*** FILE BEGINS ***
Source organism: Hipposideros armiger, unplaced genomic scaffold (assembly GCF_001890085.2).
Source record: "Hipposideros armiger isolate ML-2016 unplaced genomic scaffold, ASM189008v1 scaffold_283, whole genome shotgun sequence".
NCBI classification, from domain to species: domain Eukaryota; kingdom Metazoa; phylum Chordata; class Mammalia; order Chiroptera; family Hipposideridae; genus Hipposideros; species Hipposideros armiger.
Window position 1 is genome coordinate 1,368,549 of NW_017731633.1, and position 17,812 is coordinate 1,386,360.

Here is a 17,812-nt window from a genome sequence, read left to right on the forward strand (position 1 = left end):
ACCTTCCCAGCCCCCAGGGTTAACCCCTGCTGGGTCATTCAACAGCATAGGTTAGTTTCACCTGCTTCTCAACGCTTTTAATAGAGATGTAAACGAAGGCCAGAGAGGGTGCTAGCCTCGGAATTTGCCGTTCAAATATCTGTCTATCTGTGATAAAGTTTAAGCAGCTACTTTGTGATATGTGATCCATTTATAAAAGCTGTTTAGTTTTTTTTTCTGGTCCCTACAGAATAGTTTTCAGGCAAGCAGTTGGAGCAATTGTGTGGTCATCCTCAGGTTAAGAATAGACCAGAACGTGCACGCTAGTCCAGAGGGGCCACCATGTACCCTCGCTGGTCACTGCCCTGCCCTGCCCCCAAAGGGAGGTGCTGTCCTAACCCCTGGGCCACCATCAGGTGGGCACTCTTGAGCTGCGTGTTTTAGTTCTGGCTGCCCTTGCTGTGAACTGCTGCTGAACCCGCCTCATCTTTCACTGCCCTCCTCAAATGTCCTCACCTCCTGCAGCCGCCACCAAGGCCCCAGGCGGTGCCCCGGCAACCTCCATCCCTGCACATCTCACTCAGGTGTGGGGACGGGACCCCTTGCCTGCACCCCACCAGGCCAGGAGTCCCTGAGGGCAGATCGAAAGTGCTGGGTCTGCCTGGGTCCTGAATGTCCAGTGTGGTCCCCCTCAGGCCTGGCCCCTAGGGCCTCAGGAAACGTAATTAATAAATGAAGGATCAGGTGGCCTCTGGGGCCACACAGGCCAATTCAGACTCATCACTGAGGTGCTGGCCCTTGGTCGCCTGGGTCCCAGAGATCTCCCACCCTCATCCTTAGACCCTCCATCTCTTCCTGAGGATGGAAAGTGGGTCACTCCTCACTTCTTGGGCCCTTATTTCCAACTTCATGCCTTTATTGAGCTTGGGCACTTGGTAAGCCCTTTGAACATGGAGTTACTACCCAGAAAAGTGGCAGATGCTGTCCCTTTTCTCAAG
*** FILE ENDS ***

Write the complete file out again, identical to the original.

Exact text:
Source organism: Hipposideros armiger, unplaced genomic scaffold (assembly GCF_001890085.2).
Source record: "Hipposideros armiger isolate ML-2016 unplaced genomic scaffold, ASM189008v1 scaffold_283, whole genome shotgun sequence".
NCBI classification, from domain to species: domain Eukaryota; kingdom Metazoa; phylum Chordata; class Mammalia; order Chiroptera; family Hipposideridae; genus Hipposideros; species Hipposideros armiger.
Window position 1 is genome coordinate 1,368,549 of NW_017731633.1, and position 17,812 is coordinate 1,386,360.

Here is a 17,812-nt window from a genome sequence, read left to right on the forward strand (position 1 = left end):
ACCTTCCCAGCCCCCAGGGTTAACCCCTGCTGGGTCATTCAACAGCATAGGTTAGTTTCACCTGCTTCTCAACGCTTTTAATAGAGATGTAAACGAAGGCCAGAGAGGGTGCTAGCCTCGGAATTTGCCGTTCAAATATCTGTCTATCTGTGATAAAGTTTAAGCAGCTACTTTGTGATATGTGATCCATTTATAAAAGCTGTTTAGTTTTTTTTTCTGGTCCCTACAGAATAGTTTTCAGGCAAGCAGTTGGAGCAATTGTGTGGTCATCCTCAGGTTAAGAATAGACCAGAACGTGCACGCTAGTCCAGAGGGGCCACCATGTACCCTCGCTGGTCACTGCCCTGCCCTGCCCCCAAAGGGAGGTGCTGTCCTAACCCCTGGGCCACCATCAGGTGGGCACTCTTGAGCTGCGTGTTTTAGTTCTGGCTGCCCTTGCTGTGAACTGCTGCTGAACCCGCCTCATCTTTCACTGCCCTCCTCAAATGTCCTCACCTCCTGCAGCCGCCACCAAGGCCCCAGGCGGTGCCCCGGCAACCTCCATCCCTGCACATCTCACTCAGGTGTGGGGACGGGACCCCTTGCCTGCACCCCACCAGGCCAGGAGTCCCTGAGGGCAGATCGAAAGTGCTGGGTCTGCCTGGGTCCTGAATGTCCAGTGTGGTCCCCCTCAGGCCTGGCCCCTAGGGCCTCAGGAAACGTAATTAATAAATGAAGGATCAGGTGGCCTCTGGGGCCACACAGGCCAATTCAGACTCATCACTGAGGTGCTGGCCCTTGGTCGCCTGGGTCCCAGAGATCTCCCACCCTCATCCTTAGACCCTCCATCTCTTCCTGAGGATGGAAAGTGGGTCACTCCTCACTTCTTGGGCCCTTATTTCCAACTTCATGCCTTTATTGAGCTTGGGCACTTGGTAAGCCCTTTGAACATGGAGTTACTACCCAGAAAAGTGGCAGATGCTGTCCCTTTTCTCAAG